"Anything Goes" is a 1934 Broadway musical with music and lyrics by Cole Porter and a book by P.G. Wodehouse and Guy Bolton, starring Ethel Merman as Reno Sweeney, the evangelist-turned-nightclub-act and William Gaxton as Billy Crocker, the actual main character.
"Anything Goes" is, in short, the definition of a troubled production. The production's history begins with producer Vinton Freedley putting together a team to write a musical which takes place on a boat. This basic idea, and Cole Porter's music, would remain the only consistent elements of the musical.
The show has been revived on Broadway four different times, with four different scripts. Each revolves around the same seven person main cast, all of whom can be largely described in one sentence:
Reno Sweeney - Reno exists purely to be a large part so that directors can cast famous names as a cheap audience draw.
Billy Crocker - The only other role who is nearly as large as Reno, Billy exists to further the plot.
Hope Harcourt - Hope is the ingenue who exists to be the morally pure love interest.
Lord Evelyn Oakleigh - Pronounced "eevee-lynn", Lord Evelyn exists to be British.
Moonface Martin - The public enemy number 13 exists to be the comic relief.
Bonnie/Erma - Moon's moll exists to be a slut.
Elisha Whitney - Billy's boss (who is sometimes questionably a lead role) exists to cause conflict and be drunk.
Each script revolves around Billy stowing away on a ship which Whitney (who is referred to on a last-name basis) is also taking, and Billy's attempts to avoid his boss while making Hope fall in love with him. There is also always some aspect of Billy masquerading as a gangster and Moonface masquerading as a minister, as well as two aggressively racist Asian characters. Everything works out much as you would expect from a Broadway musical, and the audience leaves the theater smiling and thinking they got their money's worth of safe, (mostly) family-friendly entertainment.
Now pointing out that the characters and plot devices involved are all somewhat flat doesn't mean that this is a bad musical. Though admittedly not much happens, plot-wise, the jokes are funny and the songs are catchy. The show is also noteworthy for its (aforementioned) troubled production, which I want to elaborate a bit on.
Originally, the script involved the wacky hijinks of the main cast as they tried to foil an anarchist on board the boat, who is intent on placing a bomb. Now, depending on who you believe, one of two things changed the plot of the musical forever. Either:
1. A fire on board a real cruise ship a few weeks before the show was to open in Boston made the topic seem somewhat tasteless, or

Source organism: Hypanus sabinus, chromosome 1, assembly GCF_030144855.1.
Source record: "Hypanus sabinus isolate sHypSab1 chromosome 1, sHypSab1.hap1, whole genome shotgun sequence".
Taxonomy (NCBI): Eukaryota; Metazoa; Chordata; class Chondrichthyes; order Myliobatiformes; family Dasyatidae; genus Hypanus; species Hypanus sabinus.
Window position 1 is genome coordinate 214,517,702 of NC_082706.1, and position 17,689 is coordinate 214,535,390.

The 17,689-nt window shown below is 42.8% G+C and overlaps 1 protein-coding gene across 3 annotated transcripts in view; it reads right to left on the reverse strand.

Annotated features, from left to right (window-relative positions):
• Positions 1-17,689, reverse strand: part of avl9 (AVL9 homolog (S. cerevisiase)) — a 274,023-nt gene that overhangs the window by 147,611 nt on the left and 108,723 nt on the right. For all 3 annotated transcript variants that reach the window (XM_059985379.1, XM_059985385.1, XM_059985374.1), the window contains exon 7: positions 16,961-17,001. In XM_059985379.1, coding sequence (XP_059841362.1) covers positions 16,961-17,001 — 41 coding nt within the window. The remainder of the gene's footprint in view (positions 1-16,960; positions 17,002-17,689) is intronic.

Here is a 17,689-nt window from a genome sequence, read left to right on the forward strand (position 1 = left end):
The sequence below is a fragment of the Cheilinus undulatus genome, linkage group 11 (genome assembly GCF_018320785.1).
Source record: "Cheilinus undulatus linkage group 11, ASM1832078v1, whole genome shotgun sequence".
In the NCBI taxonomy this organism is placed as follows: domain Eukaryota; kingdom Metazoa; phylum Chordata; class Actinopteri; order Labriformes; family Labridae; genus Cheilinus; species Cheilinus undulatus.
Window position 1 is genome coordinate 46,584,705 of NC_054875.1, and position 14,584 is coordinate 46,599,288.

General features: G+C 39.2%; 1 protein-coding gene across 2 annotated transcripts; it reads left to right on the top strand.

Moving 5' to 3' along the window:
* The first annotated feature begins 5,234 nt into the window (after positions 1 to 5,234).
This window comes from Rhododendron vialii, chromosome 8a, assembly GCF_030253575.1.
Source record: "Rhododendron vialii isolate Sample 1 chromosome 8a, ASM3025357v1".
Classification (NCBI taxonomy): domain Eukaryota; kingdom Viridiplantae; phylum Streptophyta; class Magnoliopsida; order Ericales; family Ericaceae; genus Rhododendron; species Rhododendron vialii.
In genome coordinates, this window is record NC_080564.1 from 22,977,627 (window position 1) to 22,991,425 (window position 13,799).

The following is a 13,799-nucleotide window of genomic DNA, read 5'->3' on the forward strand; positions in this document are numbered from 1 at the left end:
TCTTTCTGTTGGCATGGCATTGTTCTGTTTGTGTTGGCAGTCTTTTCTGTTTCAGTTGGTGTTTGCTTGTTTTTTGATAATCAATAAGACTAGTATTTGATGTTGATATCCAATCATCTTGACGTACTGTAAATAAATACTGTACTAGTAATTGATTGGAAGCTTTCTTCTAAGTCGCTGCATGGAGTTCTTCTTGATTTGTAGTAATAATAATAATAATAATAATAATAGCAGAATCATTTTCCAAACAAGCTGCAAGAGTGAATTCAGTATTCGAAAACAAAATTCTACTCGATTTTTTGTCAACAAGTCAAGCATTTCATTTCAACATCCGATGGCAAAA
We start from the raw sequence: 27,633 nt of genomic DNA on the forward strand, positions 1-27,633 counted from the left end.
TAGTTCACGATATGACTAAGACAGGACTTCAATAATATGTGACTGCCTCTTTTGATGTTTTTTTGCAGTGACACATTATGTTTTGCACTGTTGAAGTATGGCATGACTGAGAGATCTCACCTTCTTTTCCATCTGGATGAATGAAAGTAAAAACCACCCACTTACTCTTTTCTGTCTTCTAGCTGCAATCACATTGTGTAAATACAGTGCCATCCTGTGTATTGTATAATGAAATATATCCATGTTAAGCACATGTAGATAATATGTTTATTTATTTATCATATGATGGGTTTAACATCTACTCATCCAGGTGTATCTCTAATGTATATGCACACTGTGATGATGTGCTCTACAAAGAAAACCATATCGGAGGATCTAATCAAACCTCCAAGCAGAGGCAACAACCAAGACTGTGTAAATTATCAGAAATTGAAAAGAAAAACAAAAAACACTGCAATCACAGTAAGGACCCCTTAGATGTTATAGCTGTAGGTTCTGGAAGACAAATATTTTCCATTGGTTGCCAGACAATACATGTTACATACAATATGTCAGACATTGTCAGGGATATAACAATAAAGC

2. One of the creators (either the producer or Porter, depending on what you read) hated the mess of a play and used the fire as an excuse to completely rework it.
This lead to the show being completely rewritten into the somewhat stereotypical romantic comedy it was performed as. The 1934 version had sixteen musical numbers (and a few reprises), and is notable for having markedly different characters than the other productions. Most interesting, Hope - who is the essence of pure and pristine in the revivals - sings the song "The Gypsy in Me," a song about how wild her sex drive was due to having gypsy blood in her.
But things would change, characters would be flanderized, and three more notable productions would happen.
In 1962, a revival of the musical was done on Broadway. This production came after two different movie adaptations of the play (both, strangely, starring Bing Crosby), both of which had cut the majority of the plot and music from the original. The 1962 production kept this change-happy attitude, and ended up shuffling the majority of the play around while also adding in much music from other Cole Porter plays. In total, six songs stolen from other Porter productions were added to the score, while a total of nine songs (and multiple pieces of other songs, alongside some reprises) were cut entirely. The character of Bonnie was made a larger part of the show, and Reno's character becomes, if not more involved in the plot, more developed. This production's best quality is, without a doubt, the development of the relationship between Reno and Evelyn; where in other productions the two end up together due to the law of "pair the spares," here Reno is shown slowly falling in love with Evelyn throughout the story.
Then, in 1987, the show was revived for a second time. Though the production aimed to stay closer to the 1934 original, it reads much more like a meld between the two stories with an additional twist. While only two of the 1962 added songs stay and many of the original songs are returned, the show actually adds two other Porter songs into the mix and changes many of the songs from plot-drivers into comic moments. This production is probably most notable for starring Patti LuPone as Reno.
Finally (so far), in 2011 a revival was staged - of the 1987 version. This version stays very, very close to the 1987 script with only a few changed jokes and added lyrics. This is also the present version of the musical.
While every version is a perfectly decent, if not world-changing, musical, people's favorites tend to be the first one they saw. However, it's mostly agreed that the 1934 script is the worst of the four, and that the 2011 script is an improvement over the 1987.
Again, this is a perfectly serviceable show. It's something you can take the whole family to, and is very much "classical" musical theater. Now, while I'd recommend more modern shows to anyone looking for a great musical - more recent musicals have begun to venture into darker and deeper stories, veering away from the romantic comedy outline - Anything Goes is still worth seeing if you have the money. Or, really, if you want to see a show and have few other options.